BAGHDAD, Iraq (AP) _ The Iraqi government responded to a new threat of United Nations' sanctions by announcing Saturday it would set up a ``new mechanism'' to deal with U.N. weapons inspectors.

Deputy Prime Minister Tariq Aziz said the new procedure would ``reorganize relations with (U.N. inspectors),'' the official Iraqi News Agency reported Saturday.

The aim, Aziz said, was to free Iraq of economic sanctions imposed after the Persian Gulf War. The report provided no further details.

Aziz made his remarks before the National Assembly Saturday, two days after the U.N. Security Council agreed to impose a travel ban against selected Iraqi officials if Baghdad continued to impede inspectors trying to determine if it has destroyed its weapons of mass destruction.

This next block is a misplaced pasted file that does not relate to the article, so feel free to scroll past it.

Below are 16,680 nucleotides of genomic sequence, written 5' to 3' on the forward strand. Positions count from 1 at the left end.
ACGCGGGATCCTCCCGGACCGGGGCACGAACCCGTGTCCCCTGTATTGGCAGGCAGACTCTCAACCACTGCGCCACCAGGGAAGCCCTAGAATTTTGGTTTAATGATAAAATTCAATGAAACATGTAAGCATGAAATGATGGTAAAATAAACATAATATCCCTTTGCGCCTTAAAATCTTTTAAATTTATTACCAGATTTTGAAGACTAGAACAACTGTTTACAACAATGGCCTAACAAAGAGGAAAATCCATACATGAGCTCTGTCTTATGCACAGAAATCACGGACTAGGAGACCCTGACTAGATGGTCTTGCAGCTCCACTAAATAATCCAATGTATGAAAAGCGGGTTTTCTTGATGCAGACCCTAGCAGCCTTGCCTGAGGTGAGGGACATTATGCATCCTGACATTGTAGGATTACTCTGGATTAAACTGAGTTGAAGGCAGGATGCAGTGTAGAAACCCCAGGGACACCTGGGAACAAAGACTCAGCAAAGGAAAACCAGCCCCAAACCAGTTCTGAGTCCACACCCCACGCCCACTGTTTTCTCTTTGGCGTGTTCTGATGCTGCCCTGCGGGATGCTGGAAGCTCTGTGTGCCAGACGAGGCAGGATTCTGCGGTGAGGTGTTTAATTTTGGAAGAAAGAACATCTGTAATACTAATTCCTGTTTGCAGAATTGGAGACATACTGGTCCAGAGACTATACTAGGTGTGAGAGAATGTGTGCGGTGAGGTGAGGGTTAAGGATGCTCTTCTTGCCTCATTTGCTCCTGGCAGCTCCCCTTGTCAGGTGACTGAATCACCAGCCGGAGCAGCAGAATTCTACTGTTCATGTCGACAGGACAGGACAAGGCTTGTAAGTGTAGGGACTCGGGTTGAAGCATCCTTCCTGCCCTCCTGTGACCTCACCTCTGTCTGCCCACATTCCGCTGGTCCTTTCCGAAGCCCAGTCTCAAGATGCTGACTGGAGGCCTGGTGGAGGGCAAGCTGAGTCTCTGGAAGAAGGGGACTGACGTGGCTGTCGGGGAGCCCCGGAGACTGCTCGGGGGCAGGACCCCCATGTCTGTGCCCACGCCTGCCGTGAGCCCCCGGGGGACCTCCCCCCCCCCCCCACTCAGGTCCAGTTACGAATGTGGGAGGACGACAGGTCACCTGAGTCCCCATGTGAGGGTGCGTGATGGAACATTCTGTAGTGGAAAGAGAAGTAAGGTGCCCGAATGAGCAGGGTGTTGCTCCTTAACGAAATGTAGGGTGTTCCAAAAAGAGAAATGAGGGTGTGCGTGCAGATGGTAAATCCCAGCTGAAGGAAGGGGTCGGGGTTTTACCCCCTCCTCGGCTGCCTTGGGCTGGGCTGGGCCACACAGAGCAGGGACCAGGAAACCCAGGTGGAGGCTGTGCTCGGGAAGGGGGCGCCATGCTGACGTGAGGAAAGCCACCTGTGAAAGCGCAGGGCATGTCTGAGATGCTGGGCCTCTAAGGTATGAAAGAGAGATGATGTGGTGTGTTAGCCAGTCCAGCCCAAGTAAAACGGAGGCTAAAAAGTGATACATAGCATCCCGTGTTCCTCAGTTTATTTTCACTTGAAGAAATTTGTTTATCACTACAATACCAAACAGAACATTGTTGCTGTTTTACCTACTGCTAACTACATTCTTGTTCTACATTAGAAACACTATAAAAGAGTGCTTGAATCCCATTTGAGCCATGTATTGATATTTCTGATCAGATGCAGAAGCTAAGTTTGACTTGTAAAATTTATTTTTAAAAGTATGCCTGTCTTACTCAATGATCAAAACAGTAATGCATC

After meeting behind closed doors Saturday, the National Assembly decided to reconvene Sunday, the official news agency reported. The assembly largely carries out the will of President Saddam Hussein.

At the end of the Persian Gulf War in 1991, the council ordered Iraq to destroy its long-range missiles as well as nuclear, chemical and biological weapons.

Until Iraq complies, the council intends to maintain crippling economic sanctions imposed when Saddam's forces invaded Kuwait in 1990.

Last June, the council warned Iraq that it would consider the travel ban unless the U.N. inspectors' October report found Baghdad in compliance. The report concluded, however, that Iraq was withholding information and impeding the investigation.

Saddam has repeatedly threatened to end cooperation with U.N. inspectors, believing that the United States and Britain will never agree to lifting sanctions.